Cyber attack is the most common medium for theft that trained IT criminals are utilizing these days. Such attacks, which range from stealing individual or corporate data to creating multimillion-dollar scams, are reported with increasing frequency. Professional cyber thieves either secretly assume control of the user’s system or steal away the user’s credentials. These cyber criminals have mastered loopholes and the creation of action-prompting triggers that let them make the user act according to their needs. Often, users are totally unaware of the common ways cyber attackers target them and their devices. Let’s take a look at the seven most common ways an attacker makes his way into a third-party system.
Malware: Generally, during surfing or downloading, a pop-up appears on the screen. Often when users mistakenly or consciously click on this pop-up, they inadvertently allow malware to gain a foothold on their system or device. This malware is harmful software, generally a virus or a ransomware that is capable of taking control of the device; it can monitor the user’s actions, follow keystrokes, and secretly report back to the attacker with all the secret information on the device. However, malware cannot be directly planted in the system unless a call to action is undertaken by the user. Thus, attackers prompt users to click on the malware by using anything from a survey to a lucky spin, from the latest news to pornographic content. Once the bait has been taken, the attacker gains control.
Phishing: This is a process whereby an attacker usually tries to lure information out of the user through the medium of emails and personal contact. In this form of attack, users (both individuals and organizations) receive emails that appear to be from someone they trust; say their boss, the organization they work for, a big brand name, some government body, their bank, etc. Such emails could be legitimate and ask for quick action so that the user has little time to think it over. The notice may also contain a link or an attachment, which when clicked or downloaded allows the malware to sit in the system. This malware would thus take over the system, along with its data and activities.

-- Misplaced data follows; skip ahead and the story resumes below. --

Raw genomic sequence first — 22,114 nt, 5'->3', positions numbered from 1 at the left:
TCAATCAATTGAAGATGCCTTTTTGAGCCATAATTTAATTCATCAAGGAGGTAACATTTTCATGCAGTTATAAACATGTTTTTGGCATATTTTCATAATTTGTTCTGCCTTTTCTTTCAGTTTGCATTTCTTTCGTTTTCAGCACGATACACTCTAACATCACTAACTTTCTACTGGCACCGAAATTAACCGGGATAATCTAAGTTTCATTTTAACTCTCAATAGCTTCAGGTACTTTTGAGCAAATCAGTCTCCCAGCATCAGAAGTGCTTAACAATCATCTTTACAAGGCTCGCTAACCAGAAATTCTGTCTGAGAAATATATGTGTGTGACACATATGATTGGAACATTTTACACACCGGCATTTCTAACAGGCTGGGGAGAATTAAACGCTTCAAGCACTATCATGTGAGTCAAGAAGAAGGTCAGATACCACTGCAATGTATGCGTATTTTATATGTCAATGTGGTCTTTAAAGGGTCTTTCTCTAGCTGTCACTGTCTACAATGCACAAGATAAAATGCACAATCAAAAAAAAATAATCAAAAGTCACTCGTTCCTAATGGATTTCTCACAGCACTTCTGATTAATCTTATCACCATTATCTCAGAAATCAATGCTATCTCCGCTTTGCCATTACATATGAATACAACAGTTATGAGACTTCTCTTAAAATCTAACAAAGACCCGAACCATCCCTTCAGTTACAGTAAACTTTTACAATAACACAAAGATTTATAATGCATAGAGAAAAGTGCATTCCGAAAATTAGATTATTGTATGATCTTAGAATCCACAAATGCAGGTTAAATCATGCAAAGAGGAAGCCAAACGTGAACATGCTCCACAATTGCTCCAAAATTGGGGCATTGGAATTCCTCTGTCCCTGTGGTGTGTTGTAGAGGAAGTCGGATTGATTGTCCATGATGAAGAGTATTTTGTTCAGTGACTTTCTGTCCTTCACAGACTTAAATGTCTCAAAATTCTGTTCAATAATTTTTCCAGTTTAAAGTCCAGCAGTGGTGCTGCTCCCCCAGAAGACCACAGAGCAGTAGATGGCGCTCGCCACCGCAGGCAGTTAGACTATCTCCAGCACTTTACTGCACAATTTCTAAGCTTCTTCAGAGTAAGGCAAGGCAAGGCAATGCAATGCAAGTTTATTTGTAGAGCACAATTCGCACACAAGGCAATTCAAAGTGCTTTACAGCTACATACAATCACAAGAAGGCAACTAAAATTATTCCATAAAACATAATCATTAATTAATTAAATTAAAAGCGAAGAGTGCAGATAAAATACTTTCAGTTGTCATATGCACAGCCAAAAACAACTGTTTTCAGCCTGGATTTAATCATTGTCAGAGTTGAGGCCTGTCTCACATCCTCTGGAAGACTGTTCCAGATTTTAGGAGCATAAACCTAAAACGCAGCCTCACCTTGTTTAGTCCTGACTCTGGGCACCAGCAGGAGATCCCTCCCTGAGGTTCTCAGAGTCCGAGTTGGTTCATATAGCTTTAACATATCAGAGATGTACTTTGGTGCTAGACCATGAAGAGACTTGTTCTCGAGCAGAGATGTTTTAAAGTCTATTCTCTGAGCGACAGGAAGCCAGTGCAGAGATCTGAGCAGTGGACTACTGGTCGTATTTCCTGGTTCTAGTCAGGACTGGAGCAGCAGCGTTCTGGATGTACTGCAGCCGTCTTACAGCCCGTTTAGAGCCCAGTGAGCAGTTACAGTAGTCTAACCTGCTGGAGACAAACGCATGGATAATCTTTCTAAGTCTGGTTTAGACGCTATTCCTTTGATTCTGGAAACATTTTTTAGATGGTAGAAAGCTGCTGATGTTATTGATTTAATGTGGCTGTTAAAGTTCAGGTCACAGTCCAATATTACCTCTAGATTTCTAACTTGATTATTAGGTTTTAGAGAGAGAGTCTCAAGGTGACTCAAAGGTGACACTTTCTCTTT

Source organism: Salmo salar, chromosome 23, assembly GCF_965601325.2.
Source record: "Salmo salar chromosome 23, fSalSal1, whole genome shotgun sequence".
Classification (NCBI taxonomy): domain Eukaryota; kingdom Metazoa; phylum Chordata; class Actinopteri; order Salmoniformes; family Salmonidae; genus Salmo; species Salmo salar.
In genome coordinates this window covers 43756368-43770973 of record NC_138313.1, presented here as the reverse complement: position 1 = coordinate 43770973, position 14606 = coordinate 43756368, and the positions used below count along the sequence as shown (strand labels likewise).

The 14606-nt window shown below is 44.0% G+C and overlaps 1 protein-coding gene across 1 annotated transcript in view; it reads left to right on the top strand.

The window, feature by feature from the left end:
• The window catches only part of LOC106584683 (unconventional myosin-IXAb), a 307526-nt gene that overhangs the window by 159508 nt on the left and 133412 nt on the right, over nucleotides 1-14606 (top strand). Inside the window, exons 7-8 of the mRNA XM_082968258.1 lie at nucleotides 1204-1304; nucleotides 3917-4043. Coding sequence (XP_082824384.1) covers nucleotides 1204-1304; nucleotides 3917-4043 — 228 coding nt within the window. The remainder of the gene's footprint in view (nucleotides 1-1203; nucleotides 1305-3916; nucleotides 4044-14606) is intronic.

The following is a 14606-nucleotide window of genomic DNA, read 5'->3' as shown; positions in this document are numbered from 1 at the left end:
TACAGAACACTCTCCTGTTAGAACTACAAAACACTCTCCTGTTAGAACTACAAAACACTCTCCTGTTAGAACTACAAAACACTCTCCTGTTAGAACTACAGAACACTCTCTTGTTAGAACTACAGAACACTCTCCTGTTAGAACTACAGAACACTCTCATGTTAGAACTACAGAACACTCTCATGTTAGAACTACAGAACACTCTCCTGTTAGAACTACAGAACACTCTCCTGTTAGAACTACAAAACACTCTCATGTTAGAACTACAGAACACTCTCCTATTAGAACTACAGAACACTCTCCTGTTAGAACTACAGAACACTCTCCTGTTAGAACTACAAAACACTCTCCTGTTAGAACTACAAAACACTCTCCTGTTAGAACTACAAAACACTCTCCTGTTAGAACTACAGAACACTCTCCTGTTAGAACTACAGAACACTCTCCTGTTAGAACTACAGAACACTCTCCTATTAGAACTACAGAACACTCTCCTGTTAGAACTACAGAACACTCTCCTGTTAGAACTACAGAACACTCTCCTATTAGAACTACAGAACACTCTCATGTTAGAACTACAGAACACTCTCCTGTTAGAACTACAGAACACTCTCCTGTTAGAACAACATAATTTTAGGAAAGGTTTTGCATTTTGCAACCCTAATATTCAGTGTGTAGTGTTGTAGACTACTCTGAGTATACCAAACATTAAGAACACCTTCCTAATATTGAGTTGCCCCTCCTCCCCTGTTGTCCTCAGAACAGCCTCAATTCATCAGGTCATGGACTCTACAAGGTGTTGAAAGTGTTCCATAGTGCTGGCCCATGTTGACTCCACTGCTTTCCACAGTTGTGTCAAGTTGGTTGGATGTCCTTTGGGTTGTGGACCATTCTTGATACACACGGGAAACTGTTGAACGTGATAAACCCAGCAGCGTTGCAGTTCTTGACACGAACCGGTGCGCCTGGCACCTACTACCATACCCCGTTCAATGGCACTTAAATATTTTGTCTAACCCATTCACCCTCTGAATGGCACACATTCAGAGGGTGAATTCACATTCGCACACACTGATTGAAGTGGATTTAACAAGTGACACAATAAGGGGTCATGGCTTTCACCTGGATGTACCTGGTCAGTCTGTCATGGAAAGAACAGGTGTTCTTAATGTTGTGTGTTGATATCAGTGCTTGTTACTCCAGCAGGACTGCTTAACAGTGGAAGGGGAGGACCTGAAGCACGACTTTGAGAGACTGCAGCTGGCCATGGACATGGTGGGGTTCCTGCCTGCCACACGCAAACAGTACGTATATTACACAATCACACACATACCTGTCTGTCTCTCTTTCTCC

Similar Credentials: Users commonly reuse the same passwords across multiple accounts for ease of recall. Although it is advisable to set up a unique password for each website, platform, or account, this simple precaution is often neglected. Hackers rely on this incaution, and once they get their hands on personal information, they try to cash out the possibilities of matching the same login credential across different platforms and sites. It is thus recommended to use a password manager and allot different passwords to different accounts. While attackers continually evolve ever more sophisticated techniques and methods, we can protect ourselves from being baited by constantly improving our own defenses.
SQL Injection Attack: SQL, or structured query language, is a programming language used to communicate with databases. A number of servers that store critical website data and services make use of SQL to manage the databases. When an attacker uses an SQL injection attack, it attacks a server with the help of a malicious code to divulge information that otherwise could not have been gained. The threat of the attack can be calculated differently in different cases, depending upon the sensitivity and type of information stored in the server. If such an attack is successful, an attacker may gain access to the website’s search box and then type in the code to force the site to reveal all the stored databases, usernames, or passwords stored for the site.
Cross-Site Scripting Attack: Unlike an SQL injection attack, where the attacker is targeting a vulnerable website to gain access to its stored data, a cross-site scripting attack may directly target a website’s user. Both types of attack involve injecting a malicious code into a website, but here it isn’t the website that is attacked. Such codes are generally injected in comments and scripts from where they automatically run. These attacks damage a website’s reputation by putting the user’s information at risk of being stolen or misused.
Denial of Service Attack: Also known as DoS, this kind of attack lets attackers gain access to website information during times when the website is experiencing much more traffic than it can handle. Such attacks may even be initiated by hackers creating heavy traffic to a desired website and shutting it down for users. Attacks may be launched from around the world, using different IPs, to hide the attackers’ true location.
Session ID Hijacking: Also called the man-in-the-middle attack, this attack happens during ongoing Internet activity, when the attacker gains access to the unique session ID of the user (an ID that allows communication between the computer and the unique web server). In such interceptions, the attacker steps into the session between the remote computer and server and gains access to the information being shared.